By working with stakeholders from existing disclosure frameworks, and international government and corporate representatives, the ISSB’s global baseline addresses the information gap and concerns around the reliability, usefulness, and comparability of sustainability disclosures.
If you’re asking why the IFRS has the authority or expertise, know that the IFRS also houses the International Accounting Standards Board (IASB), which establishes globally accepted accounting standards. IFRS dictates how a company prepares financial statements and has been a globally accepted standard for over 30 years. It has facilitated greater comparability, transparency, and efficiency across financial markets. While the ISSB and IASB standards serve different objectives, they will undoubtedly be closely connected. The formation of the ISSB confirms to the global financial system that a snapshot of a company’s finances alone is no longer sufficient to demonstrate a company’s sustainable value over time.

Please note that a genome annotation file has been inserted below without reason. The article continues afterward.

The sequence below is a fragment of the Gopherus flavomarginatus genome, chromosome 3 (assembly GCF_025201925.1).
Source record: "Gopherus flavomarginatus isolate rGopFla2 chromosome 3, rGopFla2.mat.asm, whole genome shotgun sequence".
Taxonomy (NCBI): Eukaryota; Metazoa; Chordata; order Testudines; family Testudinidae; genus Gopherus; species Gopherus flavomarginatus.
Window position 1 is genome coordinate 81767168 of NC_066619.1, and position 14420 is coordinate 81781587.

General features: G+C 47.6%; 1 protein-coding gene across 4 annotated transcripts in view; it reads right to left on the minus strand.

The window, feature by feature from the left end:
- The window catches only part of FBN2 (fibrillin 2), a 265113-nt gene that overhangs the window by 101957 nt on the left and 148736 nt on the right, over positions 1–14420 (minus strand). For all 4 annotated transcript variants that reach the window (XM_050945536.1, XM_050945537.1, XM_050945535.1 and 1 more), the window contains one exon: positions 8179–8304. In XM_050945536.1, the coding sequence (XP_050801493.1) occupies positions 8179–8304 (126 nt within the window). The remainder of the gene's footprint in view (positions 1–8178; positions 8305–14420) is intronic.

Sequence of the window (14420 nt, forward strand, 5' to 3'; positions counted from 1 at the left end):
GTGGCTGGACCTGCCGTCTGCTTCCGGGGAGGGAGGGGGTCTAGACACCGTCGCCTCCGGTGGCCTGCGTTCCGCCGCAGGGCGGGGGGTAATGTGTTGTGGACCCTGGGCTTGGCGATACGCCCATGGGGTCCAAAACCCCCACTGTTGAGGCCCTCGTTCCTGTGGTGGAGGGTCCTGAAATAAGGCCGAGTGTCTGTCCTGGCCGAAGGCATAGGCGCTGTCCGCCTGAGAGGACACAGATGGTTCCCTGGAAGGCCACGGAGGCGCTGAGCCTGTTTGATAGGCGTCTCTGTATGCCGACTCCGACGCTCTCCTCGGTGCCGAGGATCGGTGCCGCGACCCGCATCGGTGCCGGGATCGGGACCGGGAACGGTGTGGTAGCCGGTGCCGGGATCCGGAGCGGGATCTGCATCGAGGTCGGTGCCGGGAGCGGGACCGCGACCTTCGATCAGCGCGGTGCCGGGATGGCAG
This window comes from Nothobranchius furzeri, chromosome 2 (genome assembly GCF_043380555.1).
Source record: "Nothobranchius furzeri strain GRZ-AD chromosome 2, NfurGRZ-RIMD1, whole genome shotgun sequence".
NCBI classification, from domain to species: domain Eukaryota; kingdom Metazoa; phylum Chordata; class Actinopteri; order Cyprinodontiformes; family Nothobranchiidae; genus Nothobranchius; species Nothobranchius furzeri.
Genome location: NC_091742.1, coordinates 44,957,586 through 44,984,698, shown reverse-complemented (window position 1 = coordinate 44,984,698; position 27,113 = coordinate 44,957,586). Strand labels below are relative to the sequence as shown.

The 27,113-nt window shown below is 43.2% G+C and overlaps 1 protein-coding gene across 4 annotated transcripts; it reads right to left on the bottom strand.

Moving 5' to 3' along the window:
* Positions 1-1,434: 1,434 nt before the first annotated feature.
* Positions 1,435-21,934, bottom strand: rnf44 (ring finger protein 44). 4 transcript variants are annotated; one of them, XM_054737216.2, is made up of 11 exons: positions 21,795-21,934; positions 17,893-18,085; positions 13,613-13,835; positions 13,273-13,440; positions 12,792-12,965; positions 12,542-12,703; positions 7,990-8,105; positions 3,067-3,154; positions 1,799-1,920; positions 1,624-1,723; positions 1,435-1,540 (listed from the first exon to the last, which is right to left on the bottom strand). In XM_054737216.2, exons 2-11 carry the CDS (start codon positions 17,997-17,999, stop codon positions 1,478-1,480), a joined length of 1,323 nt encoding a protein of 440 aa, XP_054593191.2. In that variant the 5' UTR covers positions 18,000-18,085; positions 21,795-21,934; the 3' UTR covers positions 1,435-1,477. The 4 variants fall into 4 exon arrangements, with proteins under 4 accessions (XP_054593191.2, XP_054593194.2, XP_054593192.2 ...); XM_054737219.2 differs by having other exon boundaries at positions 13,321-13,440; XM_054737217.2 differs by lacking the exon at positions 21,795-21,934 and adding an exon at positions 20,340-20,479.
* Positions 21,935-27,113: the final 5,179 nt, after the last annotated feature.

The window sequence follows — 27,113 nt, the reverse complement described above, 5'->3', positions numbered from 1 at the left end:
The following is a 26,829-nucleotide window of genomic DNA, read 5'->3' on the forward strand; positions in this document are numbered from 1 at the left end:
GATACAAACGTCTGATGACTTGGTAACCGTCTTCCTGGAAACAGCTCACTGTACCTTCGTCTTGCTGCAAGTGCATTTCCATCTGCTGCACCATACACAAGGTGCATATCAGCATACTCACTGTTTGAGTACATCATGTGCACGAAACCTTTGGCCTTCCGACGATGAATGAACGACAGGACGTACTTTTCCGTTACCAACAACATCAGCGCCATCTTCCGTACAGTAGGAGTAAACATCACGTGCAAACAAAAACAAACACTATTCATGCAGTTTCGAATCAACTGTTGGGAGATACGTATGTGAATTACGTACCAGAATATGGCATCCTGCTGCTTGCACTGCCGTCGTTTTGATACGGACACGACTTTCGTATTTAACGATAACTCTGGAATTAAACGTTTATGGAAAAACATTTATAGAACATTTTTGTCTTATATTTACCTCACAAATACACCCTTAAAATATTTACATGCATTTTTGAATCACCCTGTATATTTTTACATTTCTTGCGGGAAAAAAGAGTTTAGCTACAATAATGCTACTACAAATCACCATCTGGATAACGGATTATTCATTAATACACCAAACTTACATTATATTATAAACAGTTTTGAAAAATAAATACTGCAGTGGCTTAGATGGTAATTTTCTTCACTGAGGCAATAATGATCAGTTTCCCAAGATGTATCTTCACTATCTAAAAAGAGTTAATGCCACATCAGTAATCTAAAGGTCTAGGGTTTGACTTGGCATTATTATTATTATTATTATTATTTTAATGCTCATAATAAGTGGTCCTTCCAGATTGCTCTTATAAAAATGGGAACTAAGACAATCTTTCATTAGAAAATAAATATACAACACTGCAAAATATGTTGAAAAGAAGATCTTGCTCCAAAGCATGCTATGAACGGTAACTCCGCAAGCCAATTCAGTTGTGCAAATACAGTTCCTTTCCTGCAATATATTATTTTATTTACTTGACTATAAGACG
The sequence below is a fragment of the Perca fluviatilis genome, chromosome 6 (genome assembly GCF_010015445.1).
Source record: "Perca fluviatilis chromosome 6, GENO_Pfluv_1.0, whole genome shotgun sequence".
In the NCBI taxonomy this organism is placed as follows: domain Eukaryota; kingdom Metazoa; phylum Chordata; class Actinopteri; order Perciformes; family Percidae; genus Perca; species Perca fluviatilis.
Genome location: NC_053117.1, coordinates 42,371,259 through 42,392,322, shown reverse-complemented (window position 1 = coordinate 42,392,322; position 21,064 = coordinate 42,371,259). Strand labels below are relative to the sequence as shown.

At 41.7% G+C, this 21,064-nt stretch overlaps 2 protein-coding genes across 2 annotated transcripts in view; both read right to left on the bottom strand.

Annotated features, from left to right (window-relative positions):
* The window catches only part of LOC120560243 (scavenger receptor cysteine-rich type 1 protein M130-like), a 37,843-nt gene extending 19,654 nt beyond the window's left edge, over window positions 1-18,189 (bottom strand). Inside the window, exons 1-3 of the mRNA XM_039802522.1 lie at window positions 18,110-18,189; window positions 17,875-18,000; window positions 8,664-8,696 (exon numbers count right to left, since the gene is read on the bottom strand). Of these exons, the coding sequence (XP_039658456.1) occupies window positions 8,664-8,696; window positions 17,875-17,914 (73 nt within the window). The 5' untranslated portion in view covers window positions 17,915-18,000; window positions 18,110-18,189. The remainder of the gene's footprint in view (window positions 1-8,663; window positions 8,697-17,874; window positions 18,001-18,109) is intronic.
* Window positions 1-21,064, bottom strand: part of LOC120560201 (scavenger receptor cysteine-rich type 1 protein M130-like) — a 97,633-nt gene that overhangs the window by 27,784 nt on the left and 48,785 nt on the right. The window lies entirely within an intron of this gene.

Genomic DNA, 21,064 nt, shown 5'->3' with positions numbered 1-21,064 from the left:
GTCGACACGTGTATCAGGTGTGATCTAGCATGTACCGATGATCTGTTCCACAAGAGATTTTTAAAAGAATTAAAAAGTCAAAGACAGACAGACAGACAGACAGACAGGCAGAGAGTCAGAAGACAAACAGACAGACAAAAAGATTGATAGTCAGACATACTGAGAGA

What does the ISSB cover?
The ISSB released two exposure drafts for stakeholder input due in July 2022 and is currently reviewing and considering all feedback and comment letters received on the following:
- IFRS S1 General Requirements for Disclosure of Sustainability-related Financial Information
- IFRS S2 Climate-related Disclosures
IFRS S1 general requirements propose to create a universal structure for sustainability disclosures and borrow from sector-specific Sustainability Accounting Standards Board’s (SASB) standards. IFRS S2 climate-related disclosures are broadly consistent with the Taskforce on Climate-related Financial Disclosures (TCFD) reporting recommendations on four key areas focusing on climate: governance, strategy, risk management, metrics and targets.